Market Event – Corporate Tax Rate Cut

Published on Sept 21, 2019.

Key Highlights –

1. FM cuts corporate tax rate from 30% to 22%. The effective tax rate for a large cap company reduced from 34.95% to 25.17%. Almost 10% reduction in absolute terms translating into 28% lesser tax outgo.
2. Govt projects INR 1.45 trillion revenue loss for FY 20.


1. Equities – Positive in Medium Term – Stocks are directly impacted by the move as the lower tax outgo increases Profit After Tax (PAT) for corporates. Nifty likely to see 6-7% increase in earnings for FY 20. The same is discounted by today’s market movement. Further price increases should be a result of sentiment built around a revival in the investment cycle, the same we expect will come with a lag.

2. Bonds – Negative – The yields on 10 Year government bond spiked today as much by 24 basis points to 6.88% finally to close at 6.78%. The tax revenue loss will push fiscal deficit further around 3.90% even after accounting for the RBI’s special dividend to the govt.

The Bond Market is Impacted in Following Ways –

1. The prices of bonds suffered losses and so thus Debt Fund schemes having exposure in long term government debt.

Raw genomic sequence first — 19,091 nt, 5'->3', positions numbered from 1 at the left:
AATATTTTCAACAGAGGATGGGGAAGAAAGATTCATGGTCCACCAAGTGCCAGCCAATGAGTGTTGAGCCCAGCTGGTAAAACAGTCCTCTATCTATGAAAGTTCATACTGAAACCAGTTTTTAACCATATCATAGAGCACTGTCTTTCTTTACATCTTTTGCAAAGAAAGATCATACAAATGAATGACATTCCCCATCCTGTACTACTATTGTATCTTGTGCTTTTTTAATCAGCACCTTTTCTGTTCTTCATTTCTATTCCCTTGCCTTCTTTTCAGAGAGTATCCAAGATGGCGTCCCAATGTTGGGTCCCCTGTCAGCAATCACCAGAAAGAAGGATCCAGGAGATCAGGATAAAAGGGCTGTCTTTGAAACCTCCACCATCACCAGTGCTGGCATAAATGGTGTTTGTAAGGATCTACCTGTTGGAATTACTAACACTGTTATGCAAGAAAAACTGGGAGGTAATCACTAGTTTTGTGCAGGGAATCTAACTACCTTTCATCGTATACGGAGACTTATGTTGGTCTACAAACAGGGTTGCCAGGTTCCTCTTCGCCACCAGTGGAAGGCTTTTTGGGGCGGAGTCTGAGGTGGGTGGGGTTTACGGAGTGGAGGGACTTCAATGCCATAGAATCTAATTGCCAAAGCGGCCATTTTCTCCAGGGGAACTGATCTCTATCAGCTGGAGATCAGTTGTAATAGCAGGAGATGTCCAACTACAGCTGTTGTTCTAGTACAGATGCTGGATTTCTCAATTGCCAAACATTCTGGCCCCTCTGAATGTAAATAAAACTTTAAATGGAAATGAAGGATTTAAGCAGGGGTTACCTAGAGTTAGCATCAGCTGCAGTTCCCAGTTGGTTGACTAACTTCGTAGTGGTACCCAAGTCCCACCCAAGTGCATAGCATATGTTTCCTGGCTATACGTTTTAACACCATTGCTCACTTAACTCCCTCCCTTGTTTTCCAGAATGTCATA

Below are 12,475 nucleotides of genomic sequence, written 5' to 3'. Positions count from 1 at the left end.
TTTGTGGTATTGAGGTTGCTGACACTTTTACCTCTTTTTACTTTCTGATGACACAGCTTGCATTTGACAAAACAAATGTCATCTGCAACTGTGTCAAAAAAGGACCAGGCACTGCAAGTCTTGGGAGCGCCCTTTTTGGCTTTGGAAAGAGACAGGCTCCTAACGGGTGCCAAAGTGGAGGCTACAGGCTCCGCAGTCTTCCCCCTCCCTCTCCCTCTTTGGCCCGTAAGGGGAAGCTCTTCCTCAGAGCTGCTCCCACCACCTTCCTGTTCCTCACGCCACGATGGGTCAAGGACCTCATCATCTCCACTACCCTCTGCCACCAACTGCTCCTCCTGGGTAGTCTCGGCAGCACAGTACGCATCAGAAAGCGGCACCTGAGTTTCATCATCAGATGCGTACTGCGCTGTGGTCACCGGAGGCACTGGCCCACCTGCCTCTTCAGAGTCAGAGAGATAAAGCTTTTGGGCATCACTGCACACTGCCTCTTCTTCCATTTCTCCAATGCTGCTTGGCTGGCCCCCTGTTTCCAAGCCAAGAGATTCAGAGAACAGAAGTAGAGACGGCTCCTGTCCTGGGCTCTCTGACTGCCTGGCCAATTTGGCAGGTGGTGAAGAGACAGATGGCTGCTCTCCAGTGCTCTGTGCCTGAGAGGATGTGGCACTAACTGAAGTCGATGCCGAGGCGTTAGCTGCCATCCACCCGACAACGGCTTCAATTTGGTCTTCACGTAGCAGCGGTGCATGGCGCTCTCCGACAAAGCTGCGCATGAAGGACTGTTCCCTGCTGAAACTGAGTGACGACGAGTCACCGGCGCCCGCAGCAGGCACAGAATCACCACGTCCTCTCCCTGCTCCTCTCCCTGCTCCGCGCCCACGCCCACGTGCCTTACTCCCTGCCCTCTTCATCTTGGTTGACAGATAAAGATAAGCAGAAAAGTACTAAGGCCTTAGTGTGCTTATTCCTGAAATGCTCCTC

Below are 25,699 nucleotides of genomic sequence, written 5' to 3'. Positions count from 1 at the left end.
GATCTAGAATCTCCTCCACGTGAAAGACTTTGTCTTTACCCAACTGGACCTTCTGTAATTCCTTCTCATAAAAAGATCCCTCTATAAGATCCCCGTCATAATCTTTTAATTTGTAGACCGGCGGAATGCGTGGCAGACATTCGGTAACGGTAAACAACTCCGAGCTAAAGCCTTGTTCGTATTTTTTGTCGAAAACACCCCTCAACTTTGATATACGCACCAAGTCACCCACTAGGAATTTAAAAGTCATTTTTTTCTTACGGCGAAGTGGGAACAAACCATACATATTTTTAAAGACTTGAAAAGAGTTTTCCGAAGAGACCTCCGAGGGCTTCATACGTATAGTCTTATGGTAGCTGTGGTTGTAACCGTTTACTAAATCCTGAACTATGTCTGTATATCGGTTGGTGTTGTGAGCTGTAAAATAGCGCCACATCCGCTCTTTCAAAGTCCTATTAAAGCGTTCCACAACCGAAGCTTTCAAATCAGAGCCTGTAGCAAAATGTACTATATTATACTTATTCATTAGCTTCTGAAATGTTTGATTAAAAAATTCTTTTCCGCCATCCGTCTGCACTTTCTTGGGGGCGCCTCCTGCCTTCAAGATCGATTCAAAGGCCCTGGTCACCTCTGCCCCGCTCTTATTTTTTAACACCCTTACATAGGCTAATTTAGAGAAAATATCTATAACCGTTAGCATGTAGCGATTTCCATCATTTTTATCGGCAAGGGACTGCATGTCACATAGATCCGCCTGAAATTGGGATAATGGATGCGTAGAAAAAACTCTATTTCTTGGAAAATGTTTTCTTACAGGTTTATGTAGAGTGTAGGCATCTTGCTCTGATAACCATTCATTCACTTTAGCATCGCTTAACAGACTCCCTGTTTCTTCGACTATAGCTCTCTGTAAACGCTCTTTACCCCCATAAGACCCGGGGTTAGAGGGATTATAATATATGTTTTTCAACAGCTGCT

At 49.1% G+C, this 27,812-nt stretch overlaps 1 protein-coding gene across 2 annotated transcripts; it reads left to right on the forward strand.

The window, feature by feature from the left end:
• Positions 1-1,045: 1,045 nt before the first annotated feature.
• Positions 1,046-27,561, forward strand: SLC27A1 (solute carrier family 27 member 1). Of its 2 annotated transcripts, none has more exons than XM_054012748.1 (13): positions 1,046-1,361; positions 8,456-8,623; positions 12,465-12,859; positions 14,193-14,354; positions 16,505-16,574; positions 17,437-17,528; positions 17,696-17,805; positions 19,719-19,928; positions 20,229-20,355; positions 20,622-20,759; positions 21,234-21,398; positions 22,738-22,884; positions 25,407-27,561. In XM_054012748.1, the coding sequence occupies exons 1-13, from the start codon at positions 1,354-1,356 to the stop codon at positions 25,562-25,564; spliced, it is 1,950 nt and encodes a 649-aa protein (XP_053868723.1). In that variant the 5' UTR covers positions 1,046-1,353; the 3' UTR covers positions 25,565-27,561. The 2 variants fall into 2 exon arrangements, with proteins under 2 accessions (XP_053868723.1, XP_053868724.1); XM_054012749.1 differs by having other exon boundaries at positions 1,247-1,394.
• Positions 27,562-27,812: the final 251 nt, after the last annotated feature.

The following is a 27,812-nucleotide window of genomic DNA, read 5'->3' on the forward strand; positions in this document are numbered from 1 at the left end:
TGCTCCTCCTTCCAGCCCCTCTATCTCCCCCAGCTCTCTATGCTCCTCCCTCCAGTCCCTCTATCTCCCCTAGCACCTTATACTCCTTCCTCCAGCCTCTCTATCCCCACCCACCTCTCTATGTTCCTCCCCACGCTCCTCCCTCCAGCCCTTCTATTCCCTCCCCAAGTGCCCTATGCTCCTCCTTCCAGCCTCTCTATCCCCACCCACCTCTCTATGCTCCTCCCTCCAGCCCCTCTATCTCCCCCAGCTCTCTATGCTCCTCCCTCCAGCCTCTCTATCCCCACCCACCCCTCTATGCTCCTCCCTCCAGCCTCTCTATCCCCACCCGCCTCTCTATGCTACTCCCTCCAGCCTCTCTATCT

2. The higher yields will make government and corporate borrowing costlier thus will increase the interest burden.
3. The case for government overseas bond sale program gets stronger.

Economy – India has suddenly come at par with the Asian peers in terms of corporate tax. Following is comparison of how India fares against other Asian economies –

Source – KPMG, Indian Finance Ministry

India ranks high now to be considered as an alternate manufacturing hub and can attract a decent amount of foreign direct investment which can aide job creation, stable currency and lower interest rate. But this is an external factor as it depends more on the global environment.

Though the larger objective behind cutting corporate rate is to boost the private investment as corporates are now left with higher cash with them, they can invest it further given there is adequate demand or they can lower the prices to boost sluggish demand or they can eventually pay higher dividends to shareholders which will benefit only a few. How this will unfold in coming times would be interesting to see.

Conclusion – We think by adopting the route of cutting corporate taxes rather than boosting spending and consumption through a fiscal package, government has tried to immediately fix the falling stock market rather than fixing the falling economy. A full fledge revival of the economy however depends upon the revival of the investment cycle, falling demand and subdue consumption. 

Team Colvek